Many American families bought their homes at or near the peak of the house price boom. “Through no fault of their own” (individually, not collectively), house prices collapsed. Many of these families are now “underwater:” what they owe on their mortgage exceeds the market value of their home. Some have lost their jobs and can no longer afford to make their monthly mortgage payment. Others can afford it, but are walking away from their obligations. Still others seem to be doing the “responsible” thing: they continue to service their debt. Shouldn’t we (the rest of society) do something to help “responsible” homeowners?
Perhaps so. But first we have to ask what exactly constitutes a “responsible” homeowner? President Obama has someone like Val and Paul Keller, of Reno, Nevada, in mind. Diana Glick talks about their situation here: Obama’s “Responsible” Reno Homeowners: Are They?
A quick summary. This couple bought their Reno home in June 1988 for $127,000. Their home is currently valued at $100,000. They currently have a mortgage worth $168,000. At first blush, this seems strange. Assuming a normal down payment and paying off the mortgage for 14 years, shouldn’t the current mortgage be much lower? Indeed, should it not be lower than $100,000 (in which case, they would not be underwater)?
In 2007, the Keller’s home was assessed at $250,000. Like so many other families, they did a cash-out finance at that time for $178,000. They used $51,000 of this to pay off a debt, allowing Paul to retire. We are not told what happened to the remaining $127,000. (Did they spend it? Is it sitting in an account somewhere?)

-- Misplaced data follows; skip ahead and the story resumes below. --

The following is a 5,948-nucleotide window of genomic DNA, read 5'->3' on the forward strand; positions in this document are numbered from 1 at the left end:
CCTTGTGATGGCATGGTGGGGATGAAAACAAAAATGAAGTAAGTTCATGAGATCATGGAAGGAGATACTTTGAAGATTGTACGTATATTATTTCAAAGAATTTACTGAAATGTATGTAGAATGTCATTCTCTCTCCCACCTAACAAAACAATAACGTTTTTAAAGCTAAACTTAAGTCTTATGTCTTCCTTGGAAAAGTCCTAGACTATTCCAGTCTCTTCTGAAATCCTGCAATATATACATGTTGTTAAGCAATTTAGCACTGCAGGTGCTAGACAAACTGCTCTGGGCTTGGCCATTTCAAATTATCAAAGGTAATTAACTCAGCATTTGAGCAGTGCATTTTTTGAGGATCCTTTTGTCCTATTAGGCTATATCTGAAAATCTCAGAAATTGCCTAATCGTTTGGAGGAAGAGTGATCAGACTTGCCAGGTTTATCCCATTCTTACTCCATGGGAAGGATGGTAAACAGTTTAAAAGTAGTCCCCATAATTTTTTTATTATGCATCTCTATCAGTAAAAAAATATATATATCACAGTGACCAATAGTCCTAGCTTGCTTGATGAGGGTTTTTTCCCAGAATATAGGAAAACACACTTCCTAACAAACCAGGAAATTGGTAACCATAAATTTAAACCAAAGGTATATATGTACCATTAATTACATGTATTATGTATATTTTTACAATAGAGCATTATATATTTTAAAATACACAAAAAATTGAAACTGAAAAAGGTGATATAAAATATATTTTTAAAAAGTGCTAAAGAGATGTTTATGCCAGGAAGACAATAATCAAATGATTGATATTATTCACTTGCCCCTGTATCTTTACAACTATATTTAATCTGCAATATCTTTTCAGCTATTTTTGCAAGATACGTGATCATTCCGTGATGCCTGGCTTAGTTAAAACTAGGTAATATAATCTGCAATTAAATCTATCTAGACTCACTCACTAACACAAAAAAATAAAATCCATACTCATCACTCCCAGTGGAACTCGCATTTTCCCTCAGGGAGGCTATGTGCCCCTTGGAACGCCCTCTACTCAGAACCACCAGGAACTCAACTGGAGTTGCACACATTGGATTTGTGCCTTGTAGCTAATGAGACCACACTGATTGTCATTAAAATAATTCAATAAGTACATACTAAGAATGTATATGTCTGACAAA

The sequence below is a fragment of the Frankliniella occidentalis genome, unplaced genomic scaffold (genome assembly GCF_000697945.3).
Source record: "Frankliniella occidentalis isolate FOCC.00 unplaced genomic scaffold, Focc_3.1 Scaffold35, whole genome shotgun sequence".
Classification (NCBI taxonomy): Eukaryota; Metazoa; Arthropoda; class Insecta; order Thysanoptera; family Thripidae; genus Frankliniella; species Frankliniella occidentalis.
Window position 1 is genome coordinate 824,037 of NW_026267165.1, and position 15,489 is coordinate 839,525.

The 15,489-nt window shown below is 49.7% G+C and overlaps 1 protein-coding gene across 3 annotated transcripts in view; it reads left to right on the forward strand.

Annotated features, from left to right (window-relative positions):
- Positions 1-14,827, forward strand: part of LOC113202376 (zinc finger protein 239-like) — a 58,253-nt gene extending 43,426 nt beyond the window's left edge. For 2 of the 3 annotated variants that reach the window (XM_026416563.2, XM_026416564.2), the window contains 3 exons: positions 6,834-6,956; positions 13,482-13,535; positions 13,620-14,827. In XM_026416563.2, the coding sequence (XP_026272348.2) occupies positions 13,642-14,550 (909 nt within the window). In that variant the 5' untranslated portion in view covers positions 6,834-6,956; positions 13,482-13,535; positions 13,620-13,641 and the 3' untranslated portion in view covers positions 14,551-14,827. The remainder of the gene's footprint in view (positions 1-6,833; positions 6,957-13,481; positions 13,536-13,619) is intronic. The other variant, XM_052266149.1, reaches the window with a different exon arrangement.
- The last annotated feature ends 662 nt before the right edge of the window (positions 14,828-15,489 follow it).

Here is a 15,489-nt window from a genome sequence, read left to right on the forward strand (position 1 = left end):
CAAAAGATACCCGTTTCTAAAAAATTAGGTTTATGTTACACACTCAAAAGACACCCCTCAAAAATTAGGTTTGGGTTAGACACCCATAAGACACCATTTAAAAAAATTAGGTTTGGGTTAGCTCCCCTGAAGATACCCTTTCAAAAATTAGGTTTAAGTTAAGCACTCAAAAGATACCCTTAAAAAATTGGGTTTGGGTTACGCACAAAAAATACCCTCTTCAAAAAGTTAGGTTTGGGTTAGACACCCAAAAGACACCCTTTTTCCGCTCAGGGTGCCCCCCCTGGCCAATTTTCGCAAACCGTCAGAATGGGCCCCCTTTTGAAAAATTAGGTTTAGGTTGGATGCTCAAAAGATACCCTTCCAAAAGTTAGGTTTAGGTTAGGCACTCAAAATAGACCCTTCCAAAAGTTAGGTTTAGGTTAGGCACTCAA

Are the Kellers “responsible” homeowners? I am not sure that anyone is in a position to pass judgement on how they chose to manage their wealth. I am happy to label them “responsible” homeowners. I’m just not sure why society should necessarily be obligated, in this case, to enact a wealth transfer in their direction (away, for example, from yours truly, who foolishly chose to rent a small town home 2000-2009, instead of living the American dream).
Some people may argue that a wealth transfer is in order because, well, because why bail out only the banks and not the regular folk? Sure. (But on the other hand, note that the banks have essentially repaid their “bailout” loans.)
Another argument might be made on the “debt overhang” theory of “deficient aggregate demand.” Evidently, people like Val and Paul Keller cannot spend as much as they would like on consumer goods and services because they are instead “responsibly” paying their mortgage (presumably out of retirement funds, since Paul is retired).
Yeah, well, I don’t know about that (and I still can’t help wondering what happened to that $127,000).
I’d also like to know how the Fed adopting a NGDP target is going to help Val and Paul in their retirement years.
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The $127,000 went to pay the first mortgage.
This is why journalists should not write about finance. The author inquires as to what happened to the remaining $127,000. If the author knew anything about finance, he might have guessed that the remaining amount went to repay the original bank loan utilized to purchase the property.